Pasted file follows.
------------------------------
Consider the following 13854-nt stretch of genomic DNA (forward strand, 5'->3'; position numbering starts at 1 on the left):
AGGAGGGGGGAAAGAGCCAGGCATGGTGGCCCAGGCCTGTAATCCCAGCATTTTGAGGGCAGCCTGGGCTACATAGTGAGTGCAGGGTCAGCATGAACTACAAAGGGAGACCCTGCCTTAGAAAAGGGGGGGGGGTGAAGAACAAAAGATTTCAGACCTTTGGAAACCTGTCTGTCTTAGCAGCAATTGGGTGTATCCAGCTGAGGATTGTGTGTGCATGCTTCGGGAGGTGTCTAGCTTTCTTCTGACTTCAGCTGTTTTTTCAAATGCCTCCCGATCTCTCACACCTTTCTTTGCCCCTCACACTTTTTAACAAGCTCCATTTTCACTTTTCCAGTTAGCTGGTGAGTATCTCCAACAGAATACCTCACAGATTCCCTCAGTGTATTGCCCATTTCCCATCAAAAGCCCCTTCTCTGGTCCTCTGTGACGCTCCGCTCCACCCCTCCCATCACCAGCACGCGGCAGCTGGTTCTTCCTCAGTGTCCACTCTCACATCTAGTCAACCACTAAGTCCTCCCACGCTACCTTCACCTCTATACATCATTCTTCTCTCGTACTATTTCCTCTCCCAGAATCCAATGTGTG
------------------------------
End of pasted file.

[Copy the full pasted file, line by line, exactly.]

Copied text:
Consider the following 13854-nt stretch of genomic DNA (forward strand, 5'->3'; position numbering starts at 1 on the left):
AGGAGGGGGGAAAGAGCCAGGCATGGTGGCCCAGGCCTGTAATCCCAGCATTTTGAGGGCAGCCTGGGCTACATAGTGAGTGCAGGGTCAGCATGAACTACAAAGGGAGACCCTGCCTTAGAAAAGGGGGGGGGGTGAAGAACAAAAGATTTCAGACCTTTGGAAACCTGTCTGTCTTAGCAGCAATTGGGTGTATCCAGCTGAGGATTGTGTGTGCATGCTTCGGGAGGTGTCTAGCTTTCTTCTGACTTCAGCTGTTTTTTCAAATGCCTCCCGATCTCTCACACCTTTCTTTGCCCCTCACACTTTTTAACAAGCTCCATTTTCACTTTTCCAGTTAGCTGGTGAGTATCTCCAACAGAATACCTCACAGATTCCCTCAGTGTATTGCCCATTTCCCATCAAAAGCCCCTTCTCTGGTCCTCTGTGACGCTCCGCTCCACCCCTCCCATCACCAGCACGCGGCAGCTGGTTCTTCCTCAGTGTCCACTCTCACATCTAGTCAACCACTAAGTCCTCCCACGCTACCTTCACCTCTATACATCATTCTTCTCTCGTACTATTTCCTCTCCCAGAATCCAATGTGTG